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Tom and Molly Martens are transferred to separate prisons after North Carolina corrections admits release date calculation errors

06 Dec 2023, Jail News, by

Tom and Molly Martens are now to remain in separate prisons until June 2024, following a corrections department review of release dates.

Tom and Molly Martens are transferred to separate prisons after North Carolina corrections admits release date calculation errors - Inmate Lookup

Tom and Molly Martens have been moved to different state prisons, where they are expected to stay until the end of their sentences. On August 2, 2015, the Martens were found guilty of second-degree murder of Jason Corbett at his Panther Creek, North Carolina, home.

After causing controversy and outcry with its earlier confirmation that the two would be freed from jail this week, the North Carolina Department of Adult Corrections withdrew the statement and ordered the department to “correct” and examine the dates.

In a statement department, the two won’t be freed until June 27 of the following year, which is in keeping with what Tom Martens’ lawyer, Jay Vannoy, had anticipated on the day of the sentencing last month.

Both were taken this afternoon to different state prison institutions from Davidson County Jail in Lexington, where they had been detained since November 8th, awaiting a formal order about their detention and release dates from the Department of Adult Corrections.

Both were scheduled for release this week, according to the first release order that was made public yesterday: Molly Martens Corbett on Wednesday, December 6, and Tom Martens on Tuesday.

Today, the online searchable database indicates that the two will now be released on June 27, 2024.

According to a spokeswoman, Tom Martens was committed to Piedmont Correctional Institution in Salisbury, while Molly Martens Corbett was admitted to North Carolina Correctional Institution for Women in Raleigh, according to a Department of Adult Corrections spokesperson.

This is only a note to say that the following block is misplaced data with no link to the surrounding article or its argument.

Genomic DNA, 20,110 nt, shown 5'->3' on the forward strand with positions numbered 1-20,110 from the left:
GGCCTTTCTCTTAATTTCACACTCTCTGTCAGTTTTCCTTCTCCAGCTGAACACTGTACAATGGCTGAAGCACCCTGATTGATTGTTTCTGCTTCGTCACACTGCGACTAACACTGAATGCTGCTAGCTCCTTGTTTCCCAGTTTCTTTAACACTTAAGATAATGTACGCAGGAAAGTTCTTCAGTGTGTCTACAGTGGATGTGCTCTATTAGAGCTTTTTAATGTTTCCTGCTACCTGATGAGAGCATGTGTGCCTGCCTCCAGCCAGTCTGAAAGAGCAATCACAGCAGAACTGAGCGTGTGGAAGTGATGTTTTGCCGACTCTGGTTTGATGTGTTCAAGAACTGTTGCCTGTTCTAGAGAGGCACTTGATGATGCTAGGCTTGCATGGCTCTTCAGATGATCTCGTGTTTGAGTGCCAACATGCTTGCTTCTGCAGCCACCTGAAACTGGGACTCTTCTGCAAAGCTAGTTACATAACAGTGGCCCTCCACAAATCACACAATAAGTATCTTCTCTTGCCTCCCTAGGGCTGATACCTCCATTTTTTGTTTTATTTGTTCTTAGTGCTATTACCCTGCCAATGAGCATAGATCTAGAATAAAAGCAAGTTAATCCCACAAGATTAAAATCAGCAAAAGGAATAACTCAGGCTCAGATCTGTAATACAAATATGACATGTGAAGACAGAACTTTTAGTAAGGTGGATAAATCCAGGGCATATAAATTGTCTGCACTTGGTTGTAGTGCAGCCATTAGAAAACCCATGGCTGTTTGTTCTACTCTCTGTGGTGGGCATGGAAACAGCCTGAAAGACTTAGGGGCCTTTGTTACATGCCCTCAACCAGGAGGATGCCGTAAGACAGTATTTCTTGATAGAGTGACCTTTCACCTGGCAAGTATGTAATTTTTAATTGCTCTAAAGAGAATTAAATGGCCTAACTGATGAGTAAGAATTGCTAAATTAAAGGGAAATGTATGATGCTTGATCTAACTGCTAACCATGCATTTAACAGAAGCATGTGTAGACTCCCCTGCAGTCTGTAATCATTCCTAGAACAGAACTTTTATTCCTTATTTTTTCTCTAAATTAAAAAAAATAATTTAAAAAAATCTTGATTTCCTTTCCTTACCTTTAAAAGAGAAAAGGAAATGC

Late last night, following a day filled with inquiries regarding the initially suggested early release date, the department stated that, after further examination, the initially projected release dates calculated in response to resentencing Molly Corbett and Thomas Martens were discovered to be inaccurate. It mentioned that the incorrect release dates had been posted due to human error during the sentence calculation process.

It has refuted rumors that an internal probe or investigation is underway.

The Justice for Jason campaign and media inquiries, according to the Limerick Corbett family, forced them to perform a second check, which they believe was necessary because of the mistake.

The family expressed their frustration, stating that they found it incredible that the error was spotted only on a second check of the early release sentence calculations. They are convinced that, if it weren’t for the actions of the Irish media and the Justice for Jason supporters in bringing attention to this injustice, the Tom and Molly Martens who took Jason’s life and attempted to tarnish his reputation would have been released after only four weeks in prison.

Additionally, the family added that the recent instances cast considerable doubt on the empathy and impartiality of North Carolina’s legal system. For non-fatal assaults, other offenders in North Carolina are receiving terms of more than twenty years.

They also expressed their belief that the seven-month sentence extension for two individuals who beat a helpless man to death with a baseball bat and a concrete paving slab is a shocking injustice.